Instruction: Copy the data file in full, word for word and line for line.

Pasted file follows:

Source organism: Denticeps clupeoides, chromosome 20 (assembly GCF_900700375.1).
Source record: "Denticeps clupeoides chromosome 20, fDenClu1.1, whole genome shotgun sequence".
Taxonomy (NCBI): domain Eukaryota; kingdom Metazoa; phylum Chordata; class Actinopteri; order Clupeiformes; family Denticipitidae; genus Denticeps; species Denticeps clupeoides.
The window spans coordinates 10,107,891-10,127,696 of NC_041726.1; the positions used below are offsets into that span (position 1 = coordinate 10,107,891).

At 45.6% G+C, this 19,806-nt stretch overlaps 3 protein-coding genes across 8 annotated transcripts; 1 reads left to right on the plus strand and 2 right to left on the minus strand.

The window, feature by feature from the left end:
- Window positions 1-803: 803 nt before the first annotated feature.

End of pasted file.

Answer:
Source organism: Denticeps clupeoides, chromosome 20 (assembly GCF_900700375.1).
Source record: "Denticeps clupeoides chromosome 20, fDenClu1.1, whole genome shotgun sequence".
Taxonomy (NCBI): domain Eukaryota; kingdom Metazoa; phylum Chordata; class Actinopteri; order Clupeiformes; family Denticipitidae; genus Denticeps; species Denticeps clupeoides.
The window spans coordinates 10,107,891-10,127,696 of NC_041726.1; the positions used below are offsets into that span (position 1 = coordinate 10,107,891).

At 45.6% G+C, this 19,806-nt stretch overlaps 3 protein-coding genes across 8 annotated transcripts; 1 reads left to right on the plus strand and 2 right to left on the minus strand.

The window, feature by feature from the left end:
- Window positions 1-803: 803 nt before the first annotated feature.